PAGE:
BOT unanimously approves 3.9% tuition increase, $273.5M budget

Oakland University’s Board of Trustees (BOT) unanimously approved a tuition increase of 3.9% for Fall 2022 during a special meeting on Friday, July 1.

James Hargett, the university’s interim vice president for Finance and Administration, attributed this increase to inflation, research and instructional space needs and the maintenance of OU’s quality programs, competitive pricing and financial aid packages. 

The BOT additionally cited the university’s position as the recipient of the least state funding across Michigan’s 15 public universities as rationale for the increase.

“We tried to come up with what we considered to be an increase which was both average with respect to what the other public universities were considering, and one that would not overly burden our students and our families — and yet, at the same time, would allow us to begin to address some of the university’s needs to be able to offer students a high quality education,” OU President Ora Hirsch Pescovitz said.

Resident, lower level undergraduate students attending classes full-time will now pay $14,572.50 in tuition, up $547.50 from last year. For upper level residents, full-time undergraduate tuition is up by $630 for a total of $16,875 per year. This brings the average cost of attendance up to $15,723.75.

OU’s 3.9% increase in tuition is similar to increases announced earlier in June by other public universities in the state:

  • University of Michigan — 3.4%
  • Michigan State University — 3%
  • Wayne State University — 4.5%
  • Grand Valley State — 2.9%
  • Ferris State — 3.2%
  • Saginaw Valley State — 3.9%
  • Western Michigan — 3.85%

The approved general fund budget for fiscal year 2023 (FY2023) amounts to $273.5M in total and includes a $10.9M increase in expenditures. This increase will be spread out between a number of investments, including incremental costs toward salary and fringe benefits, utility costs and new academic programs. In reference to the latter, Hargett specifically highlighted the university’s recently approved physician’s assistant masters program, social work masters program and Bachelor of Science degree in nutrition.

In assembling this budget, the BOT accounted for a projected enrollment decrease of 8.8% and a $12.7M decline in net incremental revenue. These decreases are due in part to a shrinking pool of high school graduates — a crisis affecting universities statewide.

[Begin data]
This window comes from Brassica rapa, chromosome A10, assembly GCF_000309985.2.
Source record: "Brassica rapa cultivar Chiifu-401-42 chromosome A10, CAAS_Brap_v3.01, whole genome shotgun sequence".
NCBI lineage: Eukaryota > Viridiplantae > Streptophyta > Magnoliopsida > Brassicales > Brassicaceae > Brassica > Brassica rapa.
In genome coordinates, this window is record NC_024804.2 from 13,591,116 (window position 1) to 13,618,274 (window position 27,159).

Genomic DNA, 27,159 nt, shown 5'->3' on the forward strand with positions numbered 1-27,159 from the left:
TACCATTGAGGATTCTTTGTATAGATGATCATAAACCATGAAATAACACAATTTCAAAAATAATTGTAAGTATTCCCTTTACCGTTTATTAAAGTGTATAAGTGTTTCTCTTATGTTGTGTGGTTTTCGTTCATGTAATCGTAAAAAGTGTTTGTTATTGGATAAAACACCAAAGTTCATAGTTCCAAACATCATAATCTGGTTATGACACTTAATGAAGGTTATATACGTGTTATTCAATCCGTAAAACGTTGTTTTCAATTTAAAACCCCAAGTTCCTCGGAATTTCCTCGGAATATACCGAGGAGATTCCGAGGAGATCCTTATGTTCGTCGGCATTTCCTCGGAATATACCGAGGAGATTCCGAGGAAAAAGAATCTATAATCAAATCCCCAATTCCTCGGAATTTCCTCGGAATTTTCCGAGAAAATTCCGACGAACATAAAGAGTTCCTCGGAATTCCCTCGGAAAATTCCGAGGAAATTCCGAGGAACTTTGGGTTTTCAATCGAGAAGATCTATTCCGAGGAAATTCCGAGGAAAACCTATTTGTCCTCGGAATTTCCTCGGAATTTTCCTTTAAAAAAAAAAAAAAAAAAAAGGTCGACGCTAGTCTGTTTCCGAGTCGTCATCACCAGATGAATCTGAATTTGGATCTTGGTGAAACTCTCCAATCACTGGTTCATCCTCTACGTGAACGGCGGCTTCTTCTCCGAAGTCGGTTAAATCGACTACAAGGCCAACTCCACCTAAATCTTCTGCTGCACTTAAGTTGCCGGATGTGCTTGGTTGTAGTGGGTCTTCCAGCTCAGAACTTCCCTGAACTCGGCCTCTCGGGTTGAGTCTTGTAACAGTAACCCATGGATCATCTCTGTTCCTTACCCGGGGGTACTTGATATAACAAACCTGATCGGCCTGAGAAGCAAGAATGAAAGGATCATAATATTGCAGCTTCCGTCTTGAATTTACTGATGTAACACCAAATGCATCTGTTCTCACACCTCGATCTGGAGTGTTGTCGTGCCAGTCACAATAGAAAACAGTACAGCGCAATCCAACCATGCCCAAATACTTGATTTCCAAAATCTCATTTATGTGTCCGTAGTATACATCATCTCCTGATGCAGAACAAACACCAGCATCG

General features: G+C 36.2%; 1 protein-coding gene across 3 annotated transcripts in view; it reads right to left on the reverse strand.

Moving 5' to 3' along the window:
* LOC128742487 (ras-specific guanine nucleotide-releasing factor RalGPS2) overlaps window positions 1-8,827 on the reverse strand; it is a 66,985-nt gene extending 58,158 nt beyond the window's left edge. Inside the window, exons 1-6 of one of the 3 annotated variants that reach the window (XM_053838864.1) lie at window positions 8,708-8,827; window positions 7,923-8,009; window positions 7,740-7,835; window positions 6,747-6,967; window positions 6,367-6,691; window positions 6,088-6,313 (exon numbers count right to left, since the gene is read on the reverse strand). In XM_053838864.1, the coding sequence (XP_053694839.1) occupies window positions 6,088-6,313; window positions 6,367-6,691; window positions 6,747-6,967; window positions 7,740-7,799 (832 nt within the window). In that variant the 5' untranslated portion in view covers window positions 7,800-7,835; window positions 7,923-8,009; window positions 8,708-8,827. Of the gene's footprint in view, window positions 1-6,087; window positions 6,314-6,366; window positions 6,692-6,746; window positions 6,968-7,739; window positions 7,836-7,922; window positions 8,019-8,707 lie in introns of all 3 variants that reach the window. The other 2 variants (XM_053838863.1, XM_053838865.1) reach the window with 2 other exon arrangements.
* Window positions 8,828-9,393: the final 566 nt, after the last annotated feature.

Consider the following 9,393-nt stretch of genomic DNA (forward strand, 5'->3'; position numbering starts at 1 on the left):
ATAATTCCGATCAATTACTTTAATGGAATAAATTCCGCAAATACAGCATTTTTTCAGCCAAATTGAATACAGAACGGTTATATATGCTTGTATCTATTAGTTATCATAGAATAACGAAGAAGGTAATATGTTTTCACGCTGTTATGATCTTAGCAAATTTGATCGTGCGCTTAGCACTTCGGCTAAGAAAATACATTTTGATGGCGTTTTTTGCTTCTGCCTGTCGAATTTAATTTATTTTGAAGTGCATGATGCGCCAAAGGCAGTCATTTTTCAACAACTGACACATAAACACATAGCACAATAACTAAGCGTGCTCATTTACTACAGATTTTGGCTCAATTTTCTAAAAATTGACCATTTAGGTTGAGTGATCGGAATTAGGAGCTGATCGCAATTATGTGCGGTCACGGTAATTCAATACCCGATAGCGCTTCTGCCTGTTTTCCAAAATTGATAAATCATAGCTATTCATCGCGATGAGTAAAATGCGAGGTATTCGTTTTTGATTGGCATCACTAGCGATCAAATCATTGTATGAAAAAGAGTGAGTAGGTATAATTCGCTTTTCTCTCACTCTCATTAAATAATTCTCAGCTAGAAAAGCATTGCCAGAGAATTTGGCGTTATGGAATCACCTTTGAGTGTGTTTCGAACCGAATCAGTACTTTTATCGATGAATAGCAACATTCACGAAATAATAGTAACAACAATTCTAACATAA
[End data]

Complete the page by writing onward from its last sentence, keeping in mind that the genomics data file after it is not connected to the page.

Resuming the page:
“The most important thing we can do is offer the highest quality education possible, and we work really hard to do that,” Pescovitz said regarding OU’s efforts to stimulate enrollment.

Among the main assets Pescovitz credits with making an OU degree valuable are the diverse array of internship opportunities offered to students and an average graduate salary of $58,000 — higher than both the state and national averages for graduates.

“It isn’t just that we offer an incredibly wonderful education – we really offer a great career,” Pescovitz said. “In addition, we offer excellent financial aid opportunities, and we are increasing the number of financial aid opportunities with scholarships, grants and work study opportunities — those kinds of things.”

OU received a significant $6.7M increase in state appropriations funding this year, for a total of nearly $60M. Pescovitz credited the Strive for 45 campaign with setting this increase in motion.

First introduced in 2020, ‘Strive for 45’ sought to establish more equitable state funding across Michigan’s 15 public universities through allocating at least $4,500 per fiscal year equivalent student in floor funding to each. In Friday morning’s approved budget, the state declared their intentions to increase floor funding at the five universities which previously received less than $5,000 by issuing them up to $4,500 over a three year period.

“That was due to very heavy advocacy at the legislative level,” Pescovitz said. “[For students,] it shows that when you advocate for something, and you do it in an aggressive way but also in a well thought out way, that you can change legislation — that you can make a difference.”

Aside from trustee Brian Calley’s inquiries regarding tuition rate projections for the coming years, the Q&A segment for this item concluded swiftly. The board members in attendance voted unanimously to approve the $273.5M budget and 3.9% tuition increase, and with no further items on the agenda, the meeting was adjourned in under 30 minutes.